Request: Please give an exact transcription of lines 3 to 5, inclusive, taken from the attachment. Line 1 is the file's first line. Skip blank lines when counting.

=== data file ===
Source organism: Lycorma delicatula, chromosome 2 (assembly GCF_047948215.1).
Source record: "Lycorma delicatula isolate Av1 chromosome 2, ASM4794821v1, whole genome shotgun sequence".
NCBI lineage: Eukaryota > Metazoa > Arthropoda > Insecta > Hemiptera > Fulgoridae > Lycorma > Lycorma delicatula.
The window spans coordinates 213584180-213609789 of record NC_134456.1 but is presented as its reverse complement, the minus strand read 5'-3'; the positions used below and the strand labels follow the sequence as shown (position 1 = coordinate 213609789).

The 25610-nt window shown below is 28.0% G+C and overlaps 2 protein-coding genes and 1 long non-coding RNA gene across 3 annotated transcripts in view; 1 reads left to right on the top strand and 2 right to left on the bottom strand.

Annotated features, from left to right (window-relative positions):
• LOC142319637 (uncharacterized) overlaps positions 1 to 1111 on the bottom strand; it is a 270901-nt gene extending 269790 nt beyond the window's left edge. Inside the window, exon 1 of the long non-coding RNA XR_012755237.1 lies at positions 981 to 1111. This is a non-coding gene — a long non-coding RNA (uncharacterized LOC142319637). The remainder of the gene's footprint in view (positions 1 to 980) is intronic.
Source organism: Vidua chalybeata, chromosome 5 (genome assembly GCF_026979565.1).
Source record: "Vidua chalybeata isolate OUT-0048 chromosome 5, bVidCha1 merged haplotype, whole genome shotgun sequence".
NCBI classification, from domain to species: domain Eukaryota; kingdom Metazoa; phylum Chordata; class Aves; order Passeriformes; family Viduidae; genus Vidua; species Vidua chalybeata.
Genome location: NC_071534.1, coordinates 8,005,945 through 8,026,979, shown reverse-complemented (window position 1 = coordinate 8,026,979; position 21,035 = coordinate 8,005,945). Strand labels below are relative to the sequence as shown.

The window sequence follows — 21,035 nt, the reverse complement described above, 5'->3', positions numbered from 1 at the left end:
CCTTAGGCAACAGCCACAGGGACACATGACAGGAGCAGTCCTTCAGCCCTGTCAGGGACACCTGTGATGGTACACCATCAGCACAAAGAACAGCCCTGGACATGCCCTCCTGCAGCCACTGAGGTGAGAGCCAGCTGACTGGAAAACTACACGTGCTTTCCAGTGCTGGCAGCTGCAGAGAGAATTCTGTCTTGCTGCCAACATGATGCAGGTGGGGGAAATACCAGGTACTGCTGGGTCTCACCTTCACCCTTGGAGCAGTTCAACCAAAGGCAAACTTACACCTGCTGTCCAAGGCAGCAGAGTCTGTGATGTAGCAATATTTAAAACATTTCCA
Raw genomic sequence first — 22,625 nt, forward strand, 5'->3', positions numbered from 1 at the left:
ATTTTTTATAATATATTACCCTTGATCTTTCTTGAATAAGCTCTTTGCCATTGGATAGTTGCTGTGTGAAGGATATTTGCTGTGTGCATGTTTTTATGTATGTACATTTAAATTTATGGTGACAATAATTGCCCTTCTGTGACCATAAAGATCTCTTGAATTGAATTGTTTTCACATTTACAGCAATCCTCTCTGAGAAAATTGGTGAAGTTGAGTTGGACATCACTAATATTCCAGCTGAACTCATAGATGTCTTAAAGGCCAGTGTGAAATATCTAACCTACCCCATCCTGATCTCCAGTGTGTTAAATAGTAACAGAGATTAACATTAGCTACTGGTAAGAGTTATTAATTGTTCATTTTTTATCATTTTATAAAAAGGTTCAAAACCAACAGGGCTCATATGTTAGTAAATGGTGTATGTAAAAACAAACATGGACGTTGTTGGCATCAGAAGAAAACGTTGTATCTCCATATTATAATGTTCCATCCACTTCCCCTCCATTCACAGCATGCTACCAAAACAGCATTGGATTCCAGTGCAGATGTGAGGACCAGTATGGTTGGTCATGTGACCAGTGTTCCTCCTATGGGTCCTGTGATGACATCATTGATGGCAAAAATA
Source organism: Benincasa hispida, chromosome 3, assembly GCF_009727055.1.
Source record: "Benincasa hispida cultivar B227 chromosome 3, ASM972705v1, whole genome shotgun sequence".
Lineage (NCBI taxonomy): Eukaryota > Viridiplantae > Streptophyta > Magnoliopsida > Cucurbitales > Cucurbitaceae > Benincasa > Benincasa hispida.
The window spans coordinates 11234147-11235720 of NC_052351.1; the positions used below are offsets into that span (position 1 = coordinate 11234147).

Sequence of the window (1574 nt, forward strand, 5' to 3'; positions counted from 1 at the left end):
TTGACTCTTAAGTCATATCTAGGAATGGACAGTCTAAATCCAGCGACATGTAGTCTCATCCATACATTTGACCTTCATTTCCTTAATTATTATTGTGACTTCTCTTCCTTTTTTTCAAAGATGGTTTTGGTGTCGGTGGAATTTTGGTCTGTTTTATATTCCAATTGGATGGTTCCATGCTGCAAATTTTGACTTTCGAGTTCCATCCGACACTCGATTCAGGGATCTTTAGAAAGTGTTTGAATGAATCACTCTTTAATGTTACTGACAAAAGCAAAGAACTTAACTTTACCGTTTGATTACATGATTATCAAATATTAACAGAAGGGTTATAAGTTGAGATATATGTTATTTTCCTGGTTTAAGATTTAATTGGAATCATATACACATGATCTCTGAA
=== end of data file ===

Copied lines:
NCBI lineage: Eukaryota > Metazoa > Arthropoda > Insecta > Hemiptera > Fulgoridae > Lycorma > Lycorma delicatula.
The window spans coordinates 213584180-213609789 of record NC_134456.1 but is presented as its reverse complement, the minus strand read 5'-3'; the positions used below and the strand labels follow the sequence as shown (position 1 = coordinate 213609789).

The 25610-nt window shown below is 28.0% G+C and overlaps 2 protein-coding genes and 1 long non-coding RNA gene across 3 annotated transcripts in view; 1 reads left to right on the top strand and 2 right to left on the bottom strand.